Content » Vol 97, Issue 2

Short communication

Empowering Heliotherapy in Psoriasis and Atopic Dermatitis: An Observational Study of 186 Subjects

Toni Karppinen1,2, Juha-Pekka Laine1, Hannu Kautiainen3, Rafael Pasternack2, Timo Reunala1 and Erna Snellman1,2

1Medical School, University of Tampere, 2Department of Dermatology, Tampere University Hospital, PO Box 2000, FIN-33521, Tampere, and 3Unit of Primary Health Care, Helsinki University Central Hospital, and Department of General Practice, University of Helsinki, and Unit of Primary Health Care, Kuopio University Hospital, Helsinki and Kuopio, Finland. E-mail:

Accepted May 31, 2016; Epub ahead of print Jul 7, 2016


Psoriasis and atopic dermatitis (AD) have a negative impact on patients’ health-related quality of life (HRQoL) (1, 2). There is a long tradition of heliotherapy (HT) in the Canary Islands for the treatment of Finnish patients with psoriasis and AD (3, 4), and the courses have recently been updated to include more empowering elements. The present model of empowering heliotherapy (EHT) consists of meeting peers, adopting a healthy lifestyle, performing exercise, and gaining increased autonomy. The benefits of the new EHT have been shown for patients with psoriasis and those with AD (5, 6). This study is a sequel to our pilot study (5) and provides more evidence of the effects of EHT.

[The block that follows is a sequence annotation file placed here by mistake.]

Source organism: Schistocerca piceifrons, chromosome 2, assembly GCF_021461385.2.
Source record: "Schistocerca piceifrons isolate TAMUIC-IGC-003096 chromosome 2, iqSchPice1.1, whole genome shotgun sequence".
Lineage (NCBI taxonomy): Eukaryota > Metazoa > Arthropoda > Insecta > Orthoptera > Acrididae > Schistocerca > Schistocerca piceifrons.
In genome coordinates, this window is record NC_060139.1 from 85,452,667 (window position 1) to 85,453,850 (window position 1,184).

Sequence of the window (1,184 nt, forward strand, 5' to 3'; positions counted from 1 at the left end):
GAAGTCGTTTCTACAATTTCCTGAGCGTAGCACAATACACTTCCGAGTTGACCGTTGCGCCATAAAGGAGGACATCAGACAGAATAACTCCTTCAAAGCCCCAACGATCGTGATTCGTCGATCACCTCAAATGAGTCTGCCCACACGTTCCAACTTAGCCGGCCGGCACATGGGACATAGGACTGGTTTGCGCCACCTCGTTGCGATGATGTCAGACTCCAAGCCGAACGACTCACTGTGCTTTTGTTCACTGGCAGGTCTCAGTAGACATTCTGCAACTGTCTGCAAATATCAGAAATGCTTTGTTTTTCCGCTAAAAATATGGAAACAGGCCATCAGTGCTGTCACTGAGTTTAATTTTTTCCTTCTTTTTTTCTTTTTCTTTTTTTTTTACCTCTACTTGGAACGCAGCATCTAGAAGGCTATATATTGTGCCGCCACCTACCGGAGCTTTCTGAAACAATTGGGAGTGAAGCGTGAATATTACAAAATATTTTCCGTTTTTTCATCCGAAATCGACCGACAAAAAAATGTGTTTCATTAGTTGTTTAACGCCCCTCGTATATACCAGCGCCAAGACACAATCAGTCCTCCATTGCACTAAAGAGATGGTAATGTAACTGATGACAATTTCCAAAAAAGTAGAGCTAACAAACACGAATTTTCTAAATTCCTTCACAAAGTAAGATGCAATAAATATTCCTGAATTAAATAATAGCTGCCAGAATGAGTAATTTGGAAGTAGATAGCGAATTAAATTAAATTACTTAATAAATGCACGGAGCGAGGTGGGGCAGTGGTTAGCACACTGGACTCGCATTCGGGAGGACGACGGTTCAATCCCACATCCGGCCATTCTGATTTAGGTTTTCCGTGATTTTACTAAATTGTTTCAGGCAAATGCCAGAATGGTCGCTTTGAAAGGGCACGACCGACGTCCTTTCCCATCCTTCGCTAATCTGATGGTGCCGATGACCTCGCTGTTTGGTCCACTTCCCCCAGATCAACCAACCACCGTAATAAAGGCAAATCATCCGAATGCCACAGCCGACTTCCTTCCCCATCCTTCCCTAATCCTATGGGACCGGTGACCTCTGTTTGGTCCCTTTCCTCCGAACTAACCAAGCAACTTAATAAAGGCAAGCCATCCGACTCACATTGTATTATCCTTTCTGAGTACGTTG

Two-week EHT courses were arranged in Puerto Rico (27°N, 15°W), Canary Islands, Spain, between October 2012 and April 2013. The course included an education day before EHT and a reunion weekend 3 months later. Of patients attending the courses, 133/168 of those with psoriasis and 60/72 of those with AD participated in the study, but 7 were excluded from the analyses. Use of systemic and topical medication, as prescribed and previously used, was allowed during the study period. Sunbathing time varied according to the Fitzpatrick’s skin phototype (7), season, disease group and severity, being initially 20–90 min for psoriasis and 15–30 min for AD. During the first EHT week, daily exposure time was increased to 90 min and up to 300 min for psoriasis and 120 min for AD in cases of skin phototype IV.